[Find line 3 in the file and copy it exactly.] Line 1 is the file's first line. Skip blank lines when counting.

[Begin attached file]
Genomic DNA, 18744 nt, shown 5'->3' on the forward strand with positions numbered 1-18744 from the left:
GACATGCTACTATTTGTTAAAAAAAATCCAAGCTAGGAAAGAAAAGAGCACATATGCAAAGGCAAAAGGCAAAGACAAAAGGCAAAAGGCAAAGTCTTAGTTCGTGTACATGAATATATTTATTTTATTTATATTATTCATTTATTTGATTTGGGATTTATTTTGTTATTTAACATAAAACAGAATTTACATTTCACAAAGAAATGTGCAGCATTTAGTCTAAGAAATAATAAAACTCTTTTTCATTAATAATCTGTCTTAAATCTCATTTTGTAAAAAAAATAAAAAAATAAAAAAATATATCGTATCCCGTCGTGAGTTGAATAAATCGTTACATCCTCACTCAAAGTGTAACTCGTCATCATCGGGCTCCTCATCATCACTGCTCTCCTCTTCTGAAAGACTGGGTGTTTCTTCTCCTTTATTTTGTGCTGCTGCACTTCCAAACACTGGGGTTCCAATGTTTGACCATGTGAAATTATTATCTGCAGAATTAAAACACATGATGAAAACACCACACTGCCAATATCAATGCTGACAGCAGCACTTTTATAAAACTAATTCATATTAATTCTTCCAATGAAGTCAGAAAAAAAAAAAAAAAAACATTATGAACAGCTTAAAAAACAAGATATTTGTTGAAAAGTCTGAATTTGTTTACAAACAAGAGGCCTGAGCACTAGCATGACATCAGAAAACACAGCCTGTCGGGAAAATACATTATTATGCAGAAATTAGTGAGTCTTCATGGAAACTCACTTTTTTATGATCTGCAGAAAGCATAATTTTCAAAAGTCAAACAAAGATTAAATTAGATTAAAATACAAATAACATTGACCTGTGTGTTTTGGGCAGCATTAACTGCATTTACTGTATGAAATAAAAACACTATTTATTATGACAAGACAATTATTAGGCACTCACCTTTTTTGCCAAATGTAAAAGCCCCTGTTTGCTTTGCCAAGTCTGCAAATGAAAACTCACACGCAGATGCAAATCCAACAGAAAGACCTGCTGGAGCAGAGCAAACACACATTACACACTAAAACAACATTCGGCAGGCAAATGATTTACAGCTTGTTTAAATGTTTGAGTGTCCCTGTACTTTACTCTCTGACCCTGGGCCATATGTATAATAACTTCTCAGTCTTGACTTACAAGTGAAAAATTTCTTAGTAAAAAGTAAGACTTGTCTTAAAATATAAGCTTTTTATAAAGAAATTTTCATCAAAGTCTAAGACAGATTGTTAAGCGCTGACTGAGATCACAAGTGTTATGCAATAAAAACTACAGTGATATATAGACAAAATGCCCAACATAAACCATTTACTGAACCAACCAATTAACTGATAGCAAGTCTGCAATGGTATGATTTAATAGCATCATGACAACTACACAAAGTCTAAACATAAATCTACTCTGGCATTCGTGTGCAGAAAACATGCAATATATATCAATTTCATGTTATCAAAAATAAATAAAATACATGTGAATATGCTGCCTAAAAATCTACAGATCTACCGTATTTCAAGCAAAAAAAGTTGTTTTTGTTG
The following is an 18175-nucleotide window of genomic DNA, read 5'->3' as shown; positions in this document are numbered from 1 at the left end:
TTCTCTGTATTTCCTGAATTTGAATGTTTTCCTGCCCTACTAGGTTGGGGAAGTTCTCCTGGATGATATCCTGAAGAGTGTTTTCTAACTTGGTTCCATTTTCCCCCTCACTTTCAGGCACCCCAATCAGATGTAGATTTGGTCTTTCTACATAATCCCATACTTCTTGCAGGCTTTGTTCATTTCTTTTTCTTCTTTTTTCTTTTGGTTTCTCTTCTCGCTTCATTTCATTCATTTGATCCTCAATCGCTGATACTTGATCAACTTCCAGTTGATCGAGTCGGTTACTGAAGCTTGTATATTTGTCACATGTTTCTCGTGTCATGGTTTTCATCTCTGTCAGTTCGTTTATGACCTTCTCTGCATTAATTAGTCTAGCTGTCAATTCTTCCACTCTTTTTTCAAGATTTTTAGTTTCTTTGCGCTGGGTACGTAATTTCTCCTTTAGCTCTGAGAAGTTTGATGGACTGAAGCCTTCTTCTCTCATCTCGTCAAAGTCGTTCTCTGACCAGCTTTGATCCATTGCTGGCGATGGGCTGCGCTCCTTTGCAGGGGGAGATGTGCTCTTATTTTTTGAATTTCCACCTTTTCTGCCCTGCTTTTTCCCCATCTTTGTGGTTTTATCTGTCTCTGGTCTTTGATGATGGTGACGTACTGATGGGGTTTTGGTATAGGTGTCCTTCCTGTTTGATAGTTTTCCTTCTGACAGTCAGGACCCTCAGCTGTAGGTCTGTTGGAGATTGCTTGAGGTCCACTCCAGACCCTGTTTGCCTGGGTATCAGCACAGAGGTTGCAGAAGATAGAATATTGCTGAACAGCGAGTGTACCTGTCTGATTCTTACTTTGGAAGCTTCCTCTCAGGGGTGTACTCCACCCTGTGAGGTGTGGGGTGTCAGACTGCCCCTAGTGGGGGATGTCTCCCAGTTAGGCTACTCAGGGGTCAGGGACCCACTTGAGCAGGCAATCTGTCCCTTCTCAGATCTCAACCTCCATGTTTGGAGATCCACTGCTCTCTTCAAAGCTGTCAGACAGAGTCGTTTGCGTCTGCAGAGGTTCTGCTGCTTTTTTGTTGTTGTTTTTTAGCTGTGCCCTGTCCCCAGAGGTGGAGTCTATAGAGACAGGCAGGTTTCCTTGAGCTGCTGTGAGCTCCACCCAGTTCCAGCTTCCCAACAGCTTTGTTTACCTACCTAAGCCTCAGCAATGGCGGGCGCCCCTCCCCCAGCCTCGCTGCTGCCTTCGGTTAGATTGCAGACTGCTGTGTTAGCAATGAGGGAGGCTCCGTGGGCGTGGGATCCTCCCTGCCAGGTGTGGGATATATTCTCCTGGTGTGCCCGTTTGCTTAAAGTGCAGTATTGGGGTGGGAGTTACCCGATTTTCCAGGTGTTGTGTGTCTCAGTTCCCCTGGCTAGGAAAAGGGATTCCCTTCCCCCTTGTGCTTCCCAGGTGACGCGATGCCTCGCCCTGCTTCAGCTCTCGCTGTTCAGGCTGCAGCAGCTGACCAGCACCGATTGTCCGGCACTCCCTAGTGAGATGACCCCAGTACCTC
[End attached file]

The following is an 18175-nucleotide window of genomic DNA, read 5'->3' as shown; positions in this document are numbered from 1 at the left end: